Does the Endometriosis Diet Exist?


As a Nutritional Therapist and endometriosis sufferer I am always looking at different conversations about endometriosis.

The one common question that regularly comes up is:  

“What is the endometriosis diet and should I be on it?”

The endometriosis diet basically a form of elimination diet which is typically designed to reduce inflammation. It involves removing all foods from your diet, which may be aggravating your symptoms. This usually involves removing all wheat, gluten, dairy, soy, alcohol and processed food. This isn’t a prescriptive list. I’ve seen various versions of the same thing that all involve eliminating a lot of foods from your diet.

Is there anything left to eat I hear you say? Well yes of course and there are some benefits to the endometriosis diet if women make a switch to a largely unprocessed whole foods diet.

This approach, however treats us as if we are all the same which just isn’t the case.

Some problems I see with the so called Endometriosis Diet are:

1. It focuses on removing foods

The endometriosis primarily focuses on what to remove from your diet.  Most women I meet need to focus on what to add to their diets. Eating enough fruit and vegetables is a prime example. Most women I meet are not consuming enough good quality protein and Omega 3 healthy fats, which are really important for the production of healthy hormones. Additionally fibre is nearly always under consumed which is equally as important to ensure the excretion of excess oestrogen which is associated with the symptoms of endometriosis.

2. It involves setting prescriptive rules

Diets are a struggle! The mere mention of the word “diet” is enough to make us all break all out in a cold sweat. Diets quite simply mean hardship. The main issue with the endometriosis diet is it’s still a diet. It treats us as if we are all the same. What is a trigger food for one woman quite simply won’t be for the next. This is why working with a professional to help tailor a plan for you can be very powerful.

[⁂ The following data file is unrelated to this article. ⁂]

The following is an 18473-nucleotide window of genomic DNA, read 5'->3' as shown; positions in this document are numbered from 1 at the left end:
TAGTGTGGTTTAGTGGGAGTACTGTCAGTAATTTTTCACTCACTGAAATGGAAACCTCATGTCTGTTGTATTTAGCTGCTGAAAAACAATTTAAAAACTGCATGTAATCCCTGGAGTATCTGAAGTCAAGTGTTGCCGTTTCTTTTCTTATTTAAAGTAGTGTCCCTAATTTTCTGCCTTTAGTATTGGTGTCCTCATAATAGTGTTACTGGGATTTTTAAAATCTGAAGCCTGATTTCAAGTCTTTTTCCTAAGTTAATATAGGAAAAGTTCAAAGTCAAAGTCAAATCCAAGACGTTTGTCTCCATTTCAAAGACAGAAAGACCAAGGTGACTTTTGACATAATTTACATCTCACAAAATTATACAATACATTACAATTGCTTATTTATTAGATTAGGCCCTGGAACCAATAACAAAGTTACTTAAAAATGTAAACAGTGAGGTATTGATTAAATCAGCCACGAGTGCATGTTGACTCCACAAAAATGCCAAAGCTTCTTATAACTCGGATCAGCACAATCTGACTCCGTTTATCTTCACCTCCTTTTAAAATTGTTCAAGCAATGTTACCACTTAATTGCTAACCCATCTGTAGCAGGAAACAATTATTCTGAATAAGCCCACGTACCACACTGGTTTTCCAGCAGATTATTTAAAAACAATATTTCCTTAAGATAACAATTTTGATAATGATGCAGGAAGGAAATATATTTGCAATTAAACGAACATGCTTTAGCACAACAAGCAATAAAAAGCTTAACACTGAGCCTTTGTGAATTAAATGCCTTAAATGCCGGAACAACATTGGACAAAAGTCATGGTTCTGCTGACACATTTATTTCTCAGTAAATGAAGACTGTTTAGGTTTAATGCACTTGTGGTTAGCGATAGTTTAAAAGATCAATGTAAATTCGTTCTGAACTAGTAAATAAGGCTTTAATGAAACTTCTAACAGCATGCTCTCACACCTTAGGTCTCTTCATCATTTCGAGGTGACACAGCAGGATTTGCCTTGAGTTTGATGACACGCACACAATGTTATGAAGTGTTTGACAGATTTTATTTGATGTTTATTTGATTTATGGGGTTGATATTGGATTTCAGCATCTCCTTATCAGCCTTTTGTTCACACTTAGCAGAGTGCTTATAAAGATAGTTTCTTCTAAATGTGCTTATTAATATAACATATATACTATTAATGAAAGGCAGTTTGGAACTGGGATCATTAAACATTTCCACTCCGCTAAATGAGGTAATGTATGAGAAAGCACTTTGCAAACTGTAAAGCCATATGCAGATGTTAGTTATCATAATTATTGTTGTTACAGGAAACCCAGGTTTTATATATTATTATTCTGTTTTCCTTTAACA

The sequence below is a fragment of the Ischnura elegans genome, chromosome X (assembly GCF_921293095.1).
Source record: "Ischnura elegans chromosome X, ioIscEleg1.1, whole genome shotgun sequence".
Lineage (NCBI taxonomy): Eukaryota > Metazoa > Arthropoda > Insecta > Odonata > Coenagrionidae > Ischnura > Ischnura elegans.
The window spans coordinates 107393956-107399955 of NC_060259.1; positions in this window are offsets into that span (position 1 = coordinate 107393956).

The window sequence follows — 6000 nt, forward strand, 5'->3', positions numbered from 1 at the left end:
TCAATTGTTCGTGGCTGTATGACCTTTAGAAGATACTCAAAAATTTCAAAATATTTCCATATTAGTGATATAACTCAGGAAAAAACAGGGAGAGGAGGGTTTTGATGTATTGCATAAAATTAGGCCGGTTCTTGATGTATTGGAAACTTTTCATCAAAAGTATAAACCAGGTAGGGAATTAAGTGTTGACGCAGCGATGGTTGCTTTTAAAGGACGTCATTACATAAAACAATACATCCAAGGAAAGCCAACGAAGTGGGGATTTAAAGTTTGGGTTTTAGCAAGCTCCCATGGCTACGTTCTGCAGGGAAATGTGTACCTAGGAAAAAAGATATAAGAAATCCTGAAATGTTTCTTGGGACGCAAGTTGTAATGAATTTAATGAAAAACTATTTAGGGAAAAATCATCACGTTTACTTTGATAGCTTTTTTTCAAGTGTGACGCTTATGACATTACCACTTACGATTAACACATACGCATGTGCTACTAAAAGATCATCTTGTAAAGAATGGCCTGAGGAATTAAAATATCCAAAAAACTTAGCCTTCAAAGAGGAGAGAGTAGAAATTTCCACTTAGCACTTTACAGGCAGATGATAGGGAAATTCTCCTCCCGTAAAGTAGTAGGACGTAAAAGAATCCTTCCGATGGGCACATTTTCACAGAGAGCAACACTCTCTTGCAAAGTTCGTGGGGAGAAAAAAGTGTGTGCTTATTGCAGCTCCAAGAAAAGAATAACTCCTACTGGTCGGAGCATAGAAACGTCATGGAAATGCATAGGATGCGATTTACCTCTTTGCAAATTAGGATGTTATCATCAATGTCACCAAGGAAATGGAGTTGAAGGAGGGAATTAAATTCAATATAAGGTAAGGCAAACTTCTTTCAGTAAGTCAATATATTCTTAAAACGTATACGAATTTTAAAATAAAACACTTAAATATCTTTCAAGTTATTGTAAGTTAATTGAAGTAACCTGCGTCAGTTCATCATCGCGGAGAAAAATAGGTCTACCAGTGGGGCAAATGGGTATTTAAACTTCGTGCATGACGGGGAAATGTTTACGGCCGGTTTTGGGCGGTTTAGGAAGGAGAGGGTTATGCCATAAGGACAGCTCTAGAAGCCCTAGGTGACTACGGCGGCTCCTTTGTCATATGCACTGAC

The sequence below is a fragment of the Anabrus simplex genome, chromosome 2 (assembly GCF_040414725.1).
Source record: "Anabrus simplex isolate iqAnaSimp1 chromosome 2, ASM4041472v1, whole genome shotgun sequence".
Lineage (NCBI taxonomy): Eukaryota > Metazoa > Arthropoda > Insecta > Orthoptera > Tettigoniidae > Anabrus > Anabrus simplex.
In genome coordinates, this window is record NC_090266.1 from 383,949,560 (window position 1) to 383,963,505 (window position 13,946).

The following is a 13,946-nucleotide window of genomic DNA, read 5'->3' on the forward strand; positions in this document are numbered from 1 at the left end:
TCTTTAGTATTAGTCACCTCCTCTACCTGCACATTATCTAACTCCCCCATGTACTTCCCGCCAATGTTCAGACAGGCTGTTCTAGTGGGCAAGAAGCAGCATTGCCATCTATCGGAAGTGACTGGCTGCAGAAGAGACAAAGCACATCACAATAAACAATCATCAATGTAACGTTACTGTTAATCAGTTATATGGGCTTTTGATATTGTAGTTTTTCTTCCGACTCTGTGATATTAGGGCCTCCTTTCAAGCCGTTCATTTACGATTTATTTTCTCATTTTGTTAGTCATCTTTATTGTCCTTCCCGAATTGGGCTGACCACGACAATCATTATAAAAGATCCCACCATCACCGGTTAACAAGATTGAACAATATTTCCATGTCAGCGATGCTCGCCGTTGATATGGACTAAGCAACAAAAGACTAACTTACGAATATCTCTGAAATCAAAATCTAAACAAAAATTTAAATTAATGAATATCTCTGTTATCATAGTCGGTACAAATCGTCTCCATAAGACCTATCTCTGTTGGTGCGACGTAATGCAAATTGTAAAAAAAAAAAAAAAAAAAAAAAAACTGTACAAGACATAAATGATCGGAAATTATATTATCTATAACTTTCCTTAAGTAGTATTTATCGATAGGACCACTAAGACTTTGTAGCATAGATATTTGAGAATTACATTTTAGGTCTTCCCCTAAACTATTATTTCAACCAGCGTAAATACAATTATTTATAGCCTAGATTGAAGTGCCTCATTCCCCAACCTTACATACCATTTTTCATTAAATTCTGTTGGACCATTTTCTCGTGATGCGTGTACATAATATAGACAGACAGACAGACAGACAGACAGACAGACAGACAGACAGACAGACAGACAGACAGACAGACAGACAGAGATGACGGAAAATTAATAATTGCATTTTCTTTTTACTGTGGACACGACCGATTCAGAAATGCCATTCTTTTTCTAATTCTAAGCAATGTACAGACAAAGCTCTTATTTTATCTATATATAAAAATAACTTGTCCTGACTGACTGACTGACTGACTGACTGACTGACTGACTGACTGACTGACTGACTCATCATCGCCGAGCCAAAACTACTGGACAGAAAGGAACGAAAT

3. It doesn’t tell you what to do after

So you’ve managed to remove these foods for 6-8 weeks? Congratulations…it’s no mean feat. But what now? Can I introduce these foods? Can I never eat them again? What the endometriosis diet does not offer is help or support about how to introduce back these foods, which can lead to confusion and a lot of stress, something that we really want to be avoiding when it comes to endometriosis.

 4. They miss the number one factor

The one common denominator I see time and time again in clinic with women who have endometriosis is stress… and lots of it. Elimination type diets as a first port of call are not always going to help, as it can (in some cases) put even more stress on the body. Stress management, self care and lifestyle strategies are just as important as what you are eating when it comes to managing your endometriosis and unfortunately the endometriosis diet doesn’t offer much to address these.

So is the endometriosis diet all its made out to be? Well it can have some benefits (if you switch to a largely unprocessed diet) but it also has some downfalls.

 A form of elimination diet may form part of your arsenal when it comes to addressing your endometriosis symptoms but lifestyle strategies including stress management and quality sleep are just as important.

If you want to learn more, our podcast with Lauren Healy “Living with Endometriosis” is available now on iTunes, Spotify and Soundcloud.

Want to learn more about how to improve your gut health, check out our “Digestive Wellness” course available now for a limited time only.

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Lauren Healy is a Nutritional Therapist specialising in working with women who have endometriosis. She has a special interest in endometriosis having discovered she had it at age 26 after experiencing years of symptoms that she thought mostly related to I.B.S.

She is passionate about sharing the knowledge she has accumulated over the last 8 years through her professional education but also through the many methods she has tried herself to help manage her own endometriosis symptoms.

For more join Lauren’s Endometriosis Facebook Support Group.

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